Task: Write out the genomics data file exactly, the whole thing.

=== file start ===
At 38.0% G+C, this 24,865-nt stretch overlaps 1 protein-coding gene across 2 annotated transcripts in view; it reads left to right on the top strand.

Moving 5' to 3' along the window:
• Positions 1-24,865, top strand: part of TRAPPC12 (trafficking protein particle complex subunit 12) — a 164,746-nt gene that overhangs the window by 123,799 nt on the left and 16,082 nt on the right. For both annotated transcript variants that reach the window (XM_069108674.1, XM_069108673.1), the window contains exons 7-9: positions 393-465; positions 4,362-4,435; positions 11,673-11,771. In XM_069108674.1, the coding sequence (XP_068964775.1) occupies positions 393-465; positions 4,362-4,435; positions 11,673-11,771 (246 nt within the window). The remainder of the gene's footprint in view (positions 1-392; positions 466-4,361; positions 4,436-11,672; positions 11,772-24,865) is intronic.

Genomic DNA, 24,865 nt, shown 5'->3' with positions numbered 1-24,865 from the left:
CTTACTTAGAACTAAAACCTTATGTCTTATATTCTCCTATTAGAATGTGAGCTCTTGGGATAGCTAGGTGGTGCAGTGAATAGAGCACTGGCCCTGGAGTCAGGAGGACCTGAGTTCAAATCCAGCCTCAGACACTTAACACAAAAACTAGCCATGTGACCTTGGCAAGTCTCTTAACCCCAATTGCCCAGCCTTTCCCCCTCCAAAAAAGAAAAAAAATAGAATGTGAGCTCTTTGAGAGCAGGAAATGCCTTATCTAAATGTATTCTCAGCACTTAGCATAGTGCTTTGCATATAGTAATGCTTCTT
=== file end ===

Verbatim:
At 38.0% G+C, this 24,865-nt stretch overlaps 1 protein-coding gene across 2 annotated transcripts in view; it reads left to right on the top strand.

Moving 5' to 3' along the window:
• Positions 1-24,865, top strand: part of TRAPPC12 (trafficking protein particle complex subunit 12) — a 164,746-nt gene that overhangs the window by 123,799 nt on the left and 16,082 nt on the right. For both annotated transcript variants that reach the window (XM_069108674.1, XM_069108673.1), the window contains exons 7-9: positions 393-465; positions 4,362-4,435; positions 11,673-11,771. In XM_069108674.1, the coding sequence (XP_068964775.1) occupies positions 393-465; positions 4,362-4,435; positions 11,673-11,771 (246 nt within the window). The remainder of the gene's footprint in view (positions 1-392; positions 466-4,361; positions 4,436-11,672; positions 11,772-24,865) is intronic.

Genomic DNA, 24,865 nt, shown 5'->3' with positions numbered 1-24,865 from the left:
CTTACTTAGAACTAAAACCTTATGTCTTATATTCTCCTATTAGAATGTGAGCTCTTGGGATAGCTAGGTGGTGCAGTGAATAGAGCACTGGCCCTGGAGTCAGGAGGACCTGAGTTCAAATCCAGCCTCAGACACTTAACACAAAAACTAGCCATGTGACCTTGGCAAGTCTCTTAACCCCAATTGCCCAGCCTTTCCCCCTCCAAAAAAGAAAAAAAATAGAATGTGAGCTCTTTGAGAGCAGGAAATGCCTTATCTAAATGTATTCTCAGCACTTAGCATAGTGCTTTGCATATAGTAATGCTTCTT